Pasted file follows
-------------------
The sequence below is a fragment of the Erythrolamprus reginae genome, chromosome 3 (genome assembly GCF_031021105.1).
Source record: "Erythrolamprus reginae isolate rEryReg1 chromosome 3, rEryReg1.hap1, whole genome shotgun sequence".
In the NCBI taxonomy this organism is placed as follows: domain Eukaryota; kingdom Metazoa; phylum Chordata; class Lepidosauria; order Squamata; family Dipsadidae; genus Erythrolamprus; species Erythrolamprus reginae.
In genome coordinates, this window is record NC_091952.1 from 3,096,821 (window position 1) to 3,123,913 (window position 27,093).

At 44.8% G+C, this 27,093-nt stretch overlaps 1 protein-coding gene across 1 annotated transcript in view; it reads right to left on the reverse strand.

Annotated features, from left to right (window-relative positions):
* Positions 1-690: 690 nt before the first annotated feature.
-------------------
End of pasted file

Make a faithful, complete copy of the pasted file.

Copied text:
The sequence below is a fragment of the Erythrolamprus reginae genome, chromosome 3 (genome assembly GCF_031021105.1).
Source record: "Erythrolamprus reginae isolate rEryReg1 chromosome 3, rEryReg1.hap1, whole genome shotgun sequence".
In the NCBI taxonomy this organism is placed as follows: domain Eukaryota; kingdom Metazoa; phylum Chordata; class Lepidosauria; order Squamata; family Dipsadidae; genus Erythrolamprus; species Erythrolamprus reginae.
In genome coordinates, this window is record NC_091952.1 from 3,096,821 (window position 1) to 3,123,913 (window position 27,093).

At 44.8% G+C, this 27,093-nt stretch overlaps 1 protein-coding gene across 1 annotated transcript in view; it reads right to left on the reverse strand.

Annotated features, from left to right (window-relative positions):
* Positions 1-690: 690 nt before the first annotated feature.